However, in recent segments on Fox, host and Trump ally Tucker Carlson has warned that a vaccine will be mandated by the government, and he has highlighted stories of vaccine side effects. He has also blamed Twitter for “censoring” people who criticize the vaccine as “social control.”
In a show referencing a New York lawmaker’s bill to mandate vaccination, he said, “They are planning to force you to take the coronavirus vaccine. It’s so safe, they have to threaten you to take it.”
On Twitter earlier this month, former Trump attorney Powell pushed theories that “big government” would conduct surveillance of people who refused vaccination, which she likened to “authoritarian communist control straight from #China.” Twitter said Powell’s tweet didn’t violate its policies.
Trump promoted anti-vaccine conspiracy theories before taking office, and even at one time he reportedly proposed known vaccine skeptic Robert Kennedy Jr. to lead a commission on vaccine safety. During his presidency, Trump would bring up vaccines with advisers, such as former FDA Commissioner Scott Gottlieb, and ask whether they were really safe, current and former administration officials said.
Some conspiracies circulating about the vaccine are similar to misleading narratives that Trump pushed or alluded to about the virus itself. For instance, throughout the pandemic, Trump called the novel coronavirus the “China virus” and used anti-China rhetoric when describing it.
Now the anti-China rhetoric is being deployed by Trump allies to question the vaccine. This month Fox News commentator and Trump ally Laura Ingraham posted a story on Facebook from the right-leaning tabloid the Daily Mail that purported to show documents claiming that Chinese Community Party loyalists worked at pharmaceutical companies that developed the coronavirus vaccine.
A correspondent for the Trump-friendly news channel Newsmax also cited the Daily Mail article to amplify unsubstantiated allegations that the Chinese Communist Party was linked to vaccines this month as well.
Conspiracy theories about the vaccine are also brewing within Trump’s base, particularly among evangelical Christians and followers of the QAnon conspiracy theory, according to a report by the misinformation research group Zignal Labs.
Zignal noted that some of the same people sharing the conspiracies about the vaccine, such as Powell, were also proponents of conspiracies around the results of the presidential election.
Zignal found that the most popular misleading storyline about the coronavirus vaccine in recent weeks was about people who took the Pfizer vaccine developing the disease Bell’s palsy, which temporarily paralyzes muscles in the face. An article from the Daily Mail, which reported that four volunteers who took the vaccine then developed the disease, garnered more than 179,000 shares on Facebook and 12,000 shares on Twitter, with an evangelical Christian community on Facebook contributing the single largest number of shares.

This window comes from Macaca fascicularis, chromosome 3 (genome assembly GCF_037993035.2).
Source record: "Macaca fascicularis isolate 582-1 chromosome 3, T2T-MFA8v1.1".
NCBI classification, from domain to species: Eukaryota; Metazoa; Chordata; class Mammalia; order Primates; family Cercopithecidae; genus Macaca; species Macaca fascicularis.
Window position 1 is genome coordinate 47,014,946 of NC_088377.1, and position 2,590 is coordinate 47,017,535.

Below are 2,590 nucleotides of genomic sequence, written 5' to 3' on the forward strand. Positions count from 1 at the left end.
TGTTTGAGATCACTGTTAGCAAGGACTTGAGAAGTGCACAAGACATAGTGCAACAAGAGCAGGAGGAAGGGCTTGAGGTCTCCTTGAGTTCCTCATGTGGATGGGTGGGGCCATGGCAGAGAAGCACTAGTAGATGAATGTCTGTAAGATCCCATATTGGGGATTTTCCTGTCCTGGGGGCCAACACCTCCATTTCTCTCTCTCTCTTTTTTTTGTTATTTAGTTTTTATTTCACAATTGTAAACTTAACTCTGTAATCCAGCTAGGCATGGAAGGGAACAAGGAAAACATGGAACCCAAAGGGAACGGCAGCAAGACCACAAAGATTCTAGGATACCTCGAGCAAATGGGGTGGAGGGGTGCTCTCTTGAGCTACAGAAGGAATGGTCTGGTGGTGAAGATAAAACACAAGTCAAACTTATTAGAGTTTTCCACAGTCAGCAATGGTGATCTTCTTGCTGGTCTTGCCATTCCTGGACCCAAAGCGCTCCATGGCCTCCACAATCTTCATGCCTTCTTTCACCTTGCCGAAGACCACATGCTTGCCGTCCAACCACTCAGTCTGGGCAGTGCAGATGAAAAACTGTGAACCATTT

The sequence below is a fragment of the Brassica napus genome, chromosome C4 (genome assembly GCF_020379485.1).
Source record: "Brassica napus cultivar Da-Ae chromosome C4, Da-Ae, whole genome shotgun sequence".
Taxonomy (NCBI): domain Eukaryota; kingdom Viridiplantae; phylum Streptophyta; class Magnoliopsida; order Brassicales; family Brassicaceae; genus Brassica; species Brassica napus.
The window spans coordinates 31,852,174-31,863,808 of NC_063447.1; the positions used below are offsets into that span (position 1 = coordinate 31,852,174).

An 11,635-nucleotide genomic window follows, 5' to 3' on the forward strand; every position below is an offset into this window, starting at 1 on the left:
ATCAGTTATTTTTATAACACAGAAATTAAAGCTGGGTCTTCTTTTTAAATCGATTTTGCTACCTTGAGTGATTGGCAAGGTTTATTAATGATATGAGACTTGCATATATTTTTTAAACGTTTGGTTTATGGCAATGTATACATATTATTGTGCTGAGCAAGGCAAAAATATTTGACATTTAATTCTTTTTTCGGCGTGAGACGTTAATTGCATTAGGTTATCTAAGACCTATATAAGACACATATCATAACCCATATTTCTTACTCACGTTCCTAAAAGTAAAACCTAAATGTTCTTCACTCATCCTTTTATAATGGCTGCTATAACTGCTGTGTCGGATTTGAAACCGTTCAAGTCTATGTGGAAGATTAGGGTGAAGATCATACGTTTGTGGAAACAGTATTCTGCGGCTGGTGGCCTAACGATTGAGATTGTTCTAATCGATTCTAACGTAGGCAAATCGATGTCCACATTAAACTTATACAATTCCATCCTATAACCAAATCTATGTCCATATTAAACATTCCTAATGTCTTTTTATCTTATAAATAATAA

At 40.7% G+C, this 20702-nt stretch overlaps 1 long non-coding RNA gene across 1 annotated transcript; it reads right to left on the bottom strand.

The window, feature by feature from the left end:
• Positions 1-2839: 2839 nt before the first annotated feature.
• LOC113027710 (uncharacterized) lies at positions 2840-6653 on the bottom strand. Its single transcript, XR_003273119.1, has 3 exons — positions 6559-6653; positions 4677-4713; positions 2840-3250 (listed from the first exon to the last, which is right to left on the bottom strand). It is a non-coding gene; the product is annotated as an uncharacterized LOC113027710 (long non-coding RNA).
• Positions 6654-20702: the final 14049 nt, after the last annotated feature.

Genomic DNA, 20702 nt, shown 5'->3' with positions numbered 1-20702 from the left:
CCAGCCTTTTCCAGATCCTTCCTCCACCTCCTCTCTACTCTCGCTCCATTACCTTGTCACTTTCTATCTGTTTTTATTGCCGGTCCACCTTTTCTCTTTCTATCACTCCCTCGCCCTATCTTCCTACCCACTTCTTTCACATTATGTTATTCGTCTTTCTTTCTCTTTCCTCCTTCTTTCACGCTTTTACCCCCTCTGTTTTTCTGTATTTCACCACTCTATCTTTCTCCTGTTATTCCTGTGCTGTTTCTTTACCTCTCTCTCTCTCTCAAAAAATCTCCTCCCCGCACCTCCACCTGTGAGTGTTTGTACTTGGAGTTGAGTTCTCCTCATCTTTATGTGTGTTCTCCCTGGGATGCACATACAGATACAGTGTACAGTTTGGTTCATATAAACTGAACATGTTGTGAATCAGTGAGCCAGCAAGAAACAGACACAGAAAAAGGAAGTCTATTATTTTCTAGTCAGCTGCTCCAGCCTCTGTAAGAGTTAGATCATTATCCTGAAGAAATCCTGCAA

Fact-checking group PolitiFact has said that Bell’s palsy story has been exaggerated and distorted by social media users. While the original Daily Mail story was accurate, and therefore allowed by the social media companies, scientists have said that the number of people who developed Bell’s palsy — 4 in a group of 22,000 — is consistent with the number of people who have the disease in the actual population, and may have nothing to do with the vaccine, the fact-checking group said. The FDA is monitoring the issue. At the same time, a popular Facebook meme appearing to depict the volunteers was actually recycling a photo from 2019.
Trump himself has been somewhat absent from the conversation, frustrating aides who say that he could have a major impact on drumming up support for vaccination, say people familiar with the discussions who spoke on the condition of anonymity to discuss sensitive matters freely.
With so many Americans expressing doubt about the vaccine, aides say Trump could convince tens of millions of Americans — his most fervent supporters — that it was safe if he took it himself, the people said. But so far, he has not publicly announced plans to do so and has not held any major event to promote it. He has tweeted praising the vaccine, but he has eschewed any public appearances since its release to either take it or laud it, instead of spending much of his time in meetings and on phone calls about overturning the election, aides said.
Surgeon General Jerome Adams, acting defense secretary Christopher Miller and Fauci from the National Institutes of Health have all had on-camera vaccines, while a number of administration officials have gotten it privately, the people said.
At a news conference last week, White House press secretary Kayleigh McEnany said Trump would take the vaccine “as soon as his medical team determines it’s best.” She described the administration’s efforts to produce a coronavirus vaccine as “historic investments” that “will mark the beginning of the end of the pandemic.”